Spirit Day 2012: Anti-LGBT Bias Hurts Youth
Spirit Day is October 19. Started in 2010 by teenager Brittany McMillan and championed by GLAAD, Spirit Day encourages everyone to show their support for lesbian, gay, bisexual, and transgender youth, who are often singled out for bullying.
Anti-LGBT bias is prevalent in schools, and it is dangerous. A 2009 study of LGBT middle and high school students and 2011 GLSEN School Climate survey highlight some of the challenges faced by students who are lesbian, gay, bisexual, and transgender:
- Eight of ten students had been verbally harassed at school.
- Four of ten had been physically harassed at school.
- Six of ten felt unsafe at school.
- One of five had been the victim of a physical assault at school.
- 84.9% of LGBT students heard “gay” used in a negative way (e.g., “that’s so gay”)
- 71.3% heard homophobic remarks (e.g., “dyke” or “faggot”) frequently or often at school.
- 80% of transgender students reported feeling unsafe at school because of their gender expression.
- Students who were frequently harassed because of their sexual orientation or gender expression reported lower grades.
The impact of hostile or unsafe environments at school are far-reaching. Students who are victims of anti-LGBT bullying also experience higher levels of depression and decreased self-esteem. Minority stress also contributes to health inequities in LGBT young people.
As many as 40% of homeless youth identify as LGBT. The leading reasons for LGBT youth being homeless or at-risk of being homeless are running away or being forced out due to family rejection of sexual orientation or gender identity. Lesbian, gay, and bisexual youth are more than twice as likely as heterosexual peers to contemplate or attempt suicide and are at elevated risk of tobacco and alcohol use, other drug use, high-risk sexual behaviors, and dating violence.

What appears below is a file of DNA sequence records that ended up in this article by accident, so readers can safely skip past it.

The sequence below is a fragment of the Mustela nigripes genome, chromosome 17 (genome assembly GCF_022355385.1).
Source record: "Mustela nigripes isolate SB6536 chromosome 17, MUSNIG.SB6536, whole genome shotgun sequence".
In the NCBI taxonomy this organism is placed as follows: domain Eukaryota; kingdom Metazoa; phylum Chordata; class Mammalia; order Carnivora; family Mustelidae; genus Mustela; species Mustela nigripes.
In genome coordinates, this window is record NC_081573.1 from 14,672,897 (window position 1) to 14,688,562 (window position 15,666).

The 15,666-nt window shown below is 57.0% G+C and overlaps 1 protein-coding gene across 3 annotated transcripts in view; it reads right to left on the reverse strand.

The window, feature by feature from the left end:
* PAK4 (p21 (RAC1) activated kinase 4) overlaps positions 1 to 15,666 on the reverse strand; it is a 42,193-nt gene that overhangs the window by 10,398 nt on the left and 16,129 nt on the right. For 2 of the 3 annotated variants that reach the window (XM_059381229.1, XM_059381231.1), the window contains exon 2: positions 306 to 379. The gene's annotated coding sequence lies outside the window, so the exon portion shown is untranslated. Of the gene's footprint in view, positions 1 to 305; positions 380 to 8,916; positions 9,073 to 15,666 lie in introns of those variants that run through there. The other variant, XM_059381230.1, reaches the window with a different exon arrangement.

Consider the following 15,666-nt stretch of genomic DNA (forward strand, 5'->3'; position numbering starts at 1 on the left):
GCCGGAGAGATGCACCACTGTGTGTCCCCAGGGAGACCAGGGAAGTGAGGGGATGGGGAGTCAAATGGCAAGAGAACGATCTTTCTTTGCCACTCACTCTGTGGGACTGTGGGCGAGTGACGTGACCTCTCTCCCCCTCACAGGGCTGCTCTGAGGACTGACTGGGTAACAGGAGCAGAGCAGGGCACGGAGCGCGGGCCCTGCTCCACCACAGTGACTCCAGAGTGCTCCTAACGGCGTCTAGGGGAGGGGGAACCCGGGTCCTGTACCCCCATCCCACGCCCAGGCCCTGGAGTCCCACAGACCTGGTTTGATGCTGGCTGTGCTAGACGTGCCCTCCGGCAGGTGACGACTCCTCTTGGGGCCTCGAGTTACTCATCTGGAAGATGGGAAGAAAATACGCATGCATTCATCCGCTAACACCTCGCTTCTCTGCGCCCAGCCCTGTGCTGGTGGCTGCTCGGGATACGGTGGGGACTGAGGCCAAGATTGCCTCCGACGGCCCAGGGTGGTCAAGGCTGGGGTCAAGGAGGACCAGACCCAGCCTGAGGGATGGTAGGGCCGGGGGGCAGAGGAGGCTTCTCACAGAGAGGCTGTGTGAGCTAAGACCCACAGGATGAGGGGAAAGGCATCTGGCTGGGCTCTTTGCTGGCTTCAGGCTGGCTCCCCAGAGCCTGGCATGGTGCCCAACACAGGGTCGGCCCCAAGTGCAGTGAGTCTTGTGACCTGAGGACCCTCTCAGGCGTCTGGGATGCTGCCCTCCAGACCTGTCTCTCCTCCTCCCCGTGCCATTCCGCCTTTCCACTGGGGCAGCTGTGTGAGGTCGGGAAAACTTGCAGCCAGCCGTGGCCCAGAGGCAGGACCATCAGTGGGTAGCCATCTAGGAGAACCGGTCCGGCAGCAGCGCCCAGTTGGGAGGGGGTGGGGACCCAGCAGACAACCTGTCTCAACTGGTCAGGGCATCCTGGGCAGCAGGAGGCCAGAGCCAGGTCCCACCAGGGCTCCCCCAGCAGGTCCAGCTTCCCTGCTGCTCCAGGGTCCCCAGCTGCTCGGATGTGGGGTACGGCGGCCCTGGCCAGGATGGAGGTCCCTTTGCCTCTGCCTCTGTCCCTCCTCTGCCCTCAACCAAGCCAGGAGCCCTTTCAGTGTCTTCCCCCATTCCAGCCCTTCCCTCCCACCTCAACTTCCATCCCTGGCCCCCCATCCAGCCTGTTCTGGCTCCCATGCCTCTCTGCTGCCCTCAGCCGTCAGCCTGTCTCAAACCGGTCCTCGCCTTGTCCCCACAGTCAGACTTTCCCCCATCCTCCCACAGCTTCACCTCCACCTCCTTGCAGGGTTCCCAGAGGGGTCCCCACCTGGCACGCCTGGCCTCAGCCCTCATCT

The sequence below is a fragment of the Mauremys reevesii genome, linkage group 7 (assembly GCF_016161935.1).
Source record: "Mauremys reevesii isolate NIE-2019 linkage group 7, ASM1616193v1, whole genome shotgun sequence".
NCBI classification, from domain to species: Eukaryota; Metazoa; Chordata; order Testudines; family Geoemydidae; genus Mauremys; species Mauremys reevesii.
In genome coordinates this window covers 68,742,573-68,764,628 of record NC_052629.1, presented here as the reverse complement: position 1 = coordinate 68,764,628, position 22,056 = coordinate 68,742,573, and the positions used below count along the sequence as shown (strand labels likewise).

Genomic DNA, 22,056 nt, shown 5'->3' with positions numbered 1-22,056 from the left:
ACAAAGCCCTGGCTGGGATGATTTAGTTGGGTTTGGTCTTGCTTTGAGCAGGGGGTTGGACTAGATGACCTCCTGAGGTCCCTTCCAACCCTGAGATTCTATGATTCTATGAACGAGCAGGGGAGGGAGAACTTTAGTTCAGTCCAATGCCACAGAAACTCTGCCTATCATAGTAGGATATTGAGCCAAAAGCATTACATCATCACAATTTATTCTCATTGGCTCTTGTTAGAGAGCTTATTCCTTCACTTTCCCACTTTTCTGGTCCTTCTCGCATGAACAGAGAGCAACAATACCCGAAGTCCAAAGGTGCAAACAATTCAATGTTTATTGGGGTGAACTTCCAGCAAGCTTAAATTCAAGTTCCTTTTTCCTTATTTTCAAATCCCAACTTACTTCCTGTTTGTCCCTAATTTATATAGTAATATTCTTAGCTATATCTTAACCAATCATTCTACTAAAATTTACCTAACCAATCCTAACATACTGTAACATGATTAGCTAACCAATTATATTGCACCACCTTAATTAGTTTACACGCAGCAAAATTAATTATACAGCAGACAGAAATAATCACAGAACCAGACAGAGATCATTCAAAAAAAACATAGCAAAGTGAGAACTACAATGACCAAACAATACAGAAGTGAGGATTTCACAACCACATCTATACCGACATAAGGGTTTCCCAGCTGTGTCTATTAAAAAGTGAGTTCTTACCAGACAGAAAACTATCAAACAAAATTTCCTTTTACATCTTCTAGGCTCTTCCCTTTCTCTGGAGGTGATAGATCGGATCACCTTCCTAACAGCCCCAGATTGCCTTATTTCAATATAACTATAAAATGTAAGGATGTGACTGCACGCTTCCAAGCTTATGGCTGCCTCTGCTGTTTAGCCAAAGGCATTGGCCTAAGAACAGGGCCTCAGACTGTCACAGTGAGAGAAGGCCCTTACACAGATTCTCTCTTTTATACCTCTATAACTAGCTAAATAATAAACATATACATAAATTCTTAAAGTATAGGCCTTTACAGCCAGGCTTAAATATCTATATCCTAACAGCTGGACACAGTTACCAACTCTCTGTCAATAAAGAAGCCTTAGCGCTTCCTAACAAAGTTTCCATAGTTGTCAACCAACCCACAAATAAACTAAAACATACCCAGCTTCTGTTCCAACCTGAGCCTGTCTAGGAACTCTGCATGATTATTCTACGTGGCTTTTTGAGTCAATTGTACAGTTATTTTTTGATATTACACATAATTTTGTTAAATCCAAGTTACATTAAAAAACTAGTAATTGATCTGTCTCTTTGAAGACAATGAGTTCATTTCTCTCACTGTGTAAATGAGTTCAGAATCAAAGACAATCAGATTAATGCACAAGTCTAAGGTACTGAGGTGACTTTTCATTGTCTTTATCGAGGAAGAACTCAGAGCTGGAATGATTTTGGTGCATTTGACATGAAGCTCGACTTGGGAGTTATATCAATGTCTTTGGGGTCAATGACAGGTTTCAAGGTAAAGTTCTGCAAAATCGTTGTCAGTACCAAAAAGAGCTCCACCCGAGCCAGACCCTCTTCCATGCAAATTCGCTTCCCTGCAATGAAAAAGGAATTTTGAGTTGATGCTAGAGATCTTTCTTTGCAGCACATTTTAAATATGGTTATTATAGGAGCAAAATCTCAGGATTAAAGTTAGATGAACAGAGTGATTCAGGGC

This is why events like Spirit Day are so important. They provide us with a critical opportunity to raise awareness about the challenges faced by LGBT young people and to advocate for solutions that could literally save lives.
Here are a few ways you can participate in Spirit Day this year:
- Encourage local schools to develop clear policies on LGBT bullying. According to the Harris Interactive survey, students from schools with clear policies on LGBT-related bullying are less likely to report a serious harassment problem and more likely to feel safe at school.
- Support LGBT-inclusive curricula. Students in schools with an inclusive curriculum are more likely to report that their classmates were accepting of LGBT people and less likely to hear homophobic remarks and negative comments about someone’s gender expression.
- Spread the word. Help raise awareness of the issue by joining an open conversation about bullying.
Together, we can continue to make things better for all young people.